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This content is taken from the Raspberry Pi Foundation & National Centre for Computing Education's online course, An Introduction to Computer Networking for Teachers. Join the course to learn more.

Skip to 0 minutes and 3 secondsWhat networks might you use day to day without even thinking about it? Before you wake up, your central heating detects the temperature and wirelessly communicates with your boiler and tells it to raise the temperature. Your smart meter might send your energy usage to your supplier. As you eat breakfast, your digital radio streams out music played over Bluetooth speakers. You might check the calendar on your phone and receive a notification about the weather forecast, which reminds you-- you need to take an umbrella. You might use the Sat Nav GPS in your car, getting live traffic updates based on your location data. Or you might check the bus timetable using your 4G network.

Skip to 0 minutes and 43 secondsAs you walk to work listening to a podcast through Bluetooth headphones, you receive a phone call connected to a nearby cellular tower. Over your lunch break, you might sign into the free Wi-Fi at your favourite coffee shop. You need to do some online banking but don't want to risk anyone stealing your data by using the public wireless, so you set up a wireless hot spot on your phone and connect to a VPN. This safely encrypts your data before it's routed to the internet. Back home that evening, you might stream a movie using an Ethernet connection on your TV Smart Box. Or perhaps you'll play a multiplayer video game online with friends from all over the world.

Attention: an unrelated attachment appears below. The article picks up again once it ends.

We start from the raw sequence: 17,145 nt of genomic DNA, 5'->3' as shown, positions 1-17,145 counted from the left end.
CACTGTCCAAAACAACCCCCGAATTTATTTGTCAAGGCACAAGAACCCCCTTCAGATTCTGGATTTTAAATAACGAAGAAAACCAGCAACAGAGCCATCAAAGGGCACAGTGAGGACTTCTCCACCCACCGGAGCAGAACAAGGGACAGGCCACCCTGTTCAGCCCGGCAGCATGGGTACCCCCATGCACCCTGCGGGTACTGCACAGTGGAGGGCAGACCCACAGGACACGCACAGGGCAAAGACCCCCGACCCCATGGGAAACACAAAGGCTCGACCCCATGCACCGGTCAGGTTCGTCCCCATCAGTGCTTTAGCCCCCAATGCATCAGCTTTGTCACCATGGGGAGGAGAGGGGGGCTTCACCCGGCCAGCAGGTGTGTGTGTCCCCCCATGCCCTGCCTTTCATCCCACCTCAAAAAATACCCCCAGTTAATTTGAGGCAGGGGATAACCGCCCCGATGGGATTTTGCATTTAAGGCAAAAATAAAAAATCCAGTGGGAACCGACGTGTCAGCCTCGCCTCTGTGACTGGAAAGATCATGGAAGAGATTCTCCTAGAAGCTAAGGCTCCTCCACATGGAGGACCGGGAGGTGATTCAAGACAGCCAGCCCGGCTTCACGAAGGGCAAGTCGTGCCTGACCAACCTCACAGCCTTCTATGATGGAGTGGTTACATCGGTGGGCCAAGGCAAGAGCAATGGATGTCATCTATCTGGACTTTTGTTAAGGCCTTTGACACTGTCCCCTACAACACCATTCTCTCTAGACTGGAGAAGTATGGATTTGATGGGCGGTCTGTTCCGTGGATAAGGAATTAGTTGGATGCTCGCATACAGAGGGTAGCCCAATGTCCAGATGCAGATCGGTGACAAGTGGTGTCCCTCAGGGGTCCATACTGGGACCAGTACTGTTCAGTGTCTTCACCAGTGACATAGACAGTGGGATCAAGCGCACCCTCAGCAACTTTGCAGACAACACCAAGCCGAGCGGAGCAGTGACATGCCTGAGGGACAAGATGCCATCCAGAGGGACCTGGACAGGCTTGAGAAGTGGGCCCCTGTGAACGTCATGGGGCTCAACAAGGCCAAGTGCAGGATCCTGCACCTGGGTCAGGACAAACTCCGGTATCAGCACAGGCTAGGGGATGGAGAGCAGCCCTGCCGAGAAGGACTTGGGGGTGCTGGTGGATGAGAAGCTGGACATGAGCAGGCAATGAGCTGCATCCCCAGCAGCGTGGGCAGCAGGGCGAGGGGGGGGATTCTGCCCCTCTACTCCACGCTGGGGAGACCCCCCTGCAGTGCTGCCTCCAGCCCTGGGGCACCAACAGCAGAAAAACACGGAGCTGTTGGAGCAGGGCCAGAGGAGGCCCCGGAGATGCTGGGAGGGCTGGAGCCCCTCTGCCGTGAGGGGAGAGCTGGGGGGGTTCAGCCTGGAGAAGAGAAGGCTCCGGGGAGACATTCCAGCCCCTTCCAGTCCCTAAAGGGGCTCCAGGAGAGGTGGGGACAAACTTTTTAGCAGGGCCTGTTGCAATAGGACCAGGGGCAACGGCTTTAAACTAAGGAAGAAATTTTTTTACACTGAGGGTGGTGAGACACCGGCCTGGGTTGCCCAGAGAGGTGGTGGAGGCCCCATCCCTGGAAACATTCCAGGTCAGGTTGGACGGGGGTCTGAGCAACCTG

Skip to 1 minute and 21 secondsTake a moment to consider the multitude of devices and connections that you use every day. Can you imagine your life without these connections? Share your thoughts in the comment section below.

Networks in Your Daily Life

In this step we will look at the various networks you’ve learned about so far and how they are used together in today’s world. We will also briefly cover Bluetooth.

Ubiquitous networks

In our daily lives, we have become so used to technology that it seems a natural part of our existence. We know we are using technology when we use our mobile phone or computer, but are largely unaware of exactly how these devices work or how they are connected.

Wide Area Networks (WANs)

The cellular telephone network was initially designed to provide voice services, and most of it can now also transfer data through the 3G and 4G networks. In more urban areas a range of paid-for and free wireless hotspots maybe be available, e.g. in pubs and cafes. Some cities are providing city-wide, free wireless networks, so people there do no need to use their 3G/4G data. If we work for a large organisation, we should be able to visit any of the sites and connect to the corporate network.

Where any organisation has a set of networks that cover a large geographic area, the collection of all of these networks is called a Wide Area Network, or WAN.

When we interconnect WANs that share a common set of protocols, we also refer to this as a WAN. Thus the internet is the biggest WAN in existence.

Four LANs connected into a WAN

Local Area Networks (LANs)